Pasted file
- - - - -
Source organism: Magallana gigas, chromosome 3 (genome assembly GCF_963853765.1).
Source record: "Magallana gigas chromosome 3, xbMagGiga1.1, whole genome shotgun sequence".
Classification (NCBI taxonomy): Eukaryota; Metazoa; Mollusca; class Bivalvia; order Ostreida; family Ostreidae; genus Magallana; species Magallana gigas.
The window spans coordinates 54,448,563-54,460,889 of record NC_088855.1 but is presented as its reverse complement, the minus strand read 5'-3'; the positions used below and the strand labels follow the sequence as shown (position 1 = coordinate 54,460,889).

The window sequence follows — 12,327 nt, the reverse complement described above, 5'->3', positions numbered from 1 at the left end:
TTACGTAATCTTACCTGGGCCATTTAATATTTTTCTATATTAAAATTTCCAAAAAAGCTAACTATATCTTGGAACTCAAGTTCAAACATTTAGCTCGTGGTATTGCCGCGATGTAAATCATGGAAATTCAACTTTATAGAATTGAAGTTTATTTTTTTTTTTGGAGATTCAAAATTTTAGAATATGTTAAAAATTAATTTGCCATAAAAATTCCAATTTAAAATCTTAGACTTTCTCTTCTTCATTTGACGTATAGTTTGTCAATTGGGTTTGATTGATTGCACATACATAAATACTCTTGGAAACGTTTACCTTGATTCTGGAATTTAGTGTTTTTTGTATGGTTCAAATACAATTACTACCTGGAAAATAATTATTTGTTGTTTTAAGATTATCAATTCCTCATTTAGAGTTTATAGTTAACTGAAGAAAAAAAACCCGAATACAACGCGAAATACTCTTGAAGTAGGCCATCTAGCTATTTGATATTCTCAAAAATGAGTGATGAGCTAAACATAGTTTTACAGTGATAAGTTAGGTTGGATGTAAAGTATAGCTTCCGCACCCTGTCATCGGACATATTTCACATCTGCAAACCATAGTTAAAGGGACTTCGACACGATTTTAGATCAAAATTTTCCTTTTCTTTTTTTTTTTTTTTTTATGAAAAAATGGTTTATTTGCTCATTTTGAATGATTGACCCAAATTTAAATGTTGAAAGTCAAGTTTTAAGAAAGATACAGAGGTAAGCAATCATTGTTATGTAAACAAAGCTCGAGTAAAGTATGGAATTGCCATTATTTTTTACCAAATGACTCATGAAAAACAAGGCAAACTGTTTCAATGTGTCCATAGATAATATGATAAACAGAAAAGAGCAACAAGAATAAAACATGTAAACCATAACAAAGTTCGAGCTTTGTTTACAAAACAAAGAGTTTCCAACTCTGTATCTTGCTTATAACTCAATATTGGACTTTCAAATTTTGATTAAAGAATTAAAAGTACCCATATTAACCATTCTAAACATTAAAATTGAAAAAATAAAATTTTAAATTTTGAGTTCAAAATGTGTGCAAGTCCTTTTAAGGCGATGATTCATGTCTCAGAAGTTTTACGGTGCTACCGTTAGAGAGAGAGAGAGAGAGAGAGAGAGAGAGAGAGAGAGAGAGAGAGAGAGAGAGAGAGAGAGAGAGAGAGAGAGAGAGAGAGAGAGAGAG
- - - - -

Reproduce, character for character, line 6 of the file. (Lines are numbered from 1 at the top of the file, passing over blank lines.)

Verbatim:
TTACGTAATCTTACCTGGGCCATTTAATATTTTTCTATATTAAAATTTCCAAAAAAGCTAACTATATCTTGGAACTCAAGTTCAAACATTTAGCTCGTGGTATTGCCGCGATGTAAATCATGGAAATTCAACTTTATAGAATTGAAGTTTATTTTTTTTTTTGGAGATTCAAAATTTTAGAATATGTTAAAAATTAATTTGCCATAAAAATTCCAATTTAAAATCTTAGACTTTCTCTTCTTCATTTGACGTATAGTTTGTCAATTGGGTTTGATTGATTGCACATACATAAATACTCTTGGAAACGTTTACCTTGATTCTGGAATTTAGTGTTTTTTGTATGGTTCAAATACAATTACTACCTGGAAAATAATTATTTGTTGTTTTAAGATTATCAATTCCTCATTTAGAGTTTATAGTTAACTGAAGAAAAAAAACCCGAATACAACGCGAAATACTCTTGAAGTAGGCCATCTAGCTATTTGATATTCTCAAAAATGAGTGATGAGCTAAACATAGTTTTACAGTGATAAGTTAGGTTGGATGTAAAGTATAGCTTCCGCACCCTGTCATCGGACATATTTCACATCTGCAAACCATAGTTAAAGGGACTTCGACACGATTTTAGATCAAAATTTTCCTTTTCTTTTTTTTTTTTTTTTTATGAAAAAATGGTTTATTTGCTCATTTTGAATGATTGACCCAAATTTAAATGTTGAAAGTCAAGTTTTAAGAAAGATACAGAGGTAAGCAATCATTGTTATGTAAACAAAGCTCGAGTAAAGTATGGAATTGCCATTATTTTTTACCAAATGACTCATGAAAAACAAGGCAAACTGTTTCAATGTGTCCATAGATAATATGATAAACAGAAAAGAGCAACAAGAATAAAACATGTAAACCATAACAAAGTTCGAGCTTTGTTTACAAAACAAAGAGTTTCCAACTCTGTATCTTGCTTATAACTCAATATTGGACTTTCAAATTTTGATTAAAGAATTAAAAGTACCCATATTAACCATTCTAAACATTAAAATTGAAAAAATAAAATTTTAAATTTTGAGTTCAAAATGTGTGCAAGTCCTTTTAAGGCGATGATTCATGTCTCAGAAGTTTTACGGTGCTACCGTTAGAGAGAGAGAGAGAGAGAGAGAGAGAGAGAGAGAGAGAGAGAGAGAGAGAGAGAGAGAGAGAGAGAGAGAGAGAGAGAGAGAGAGAGAG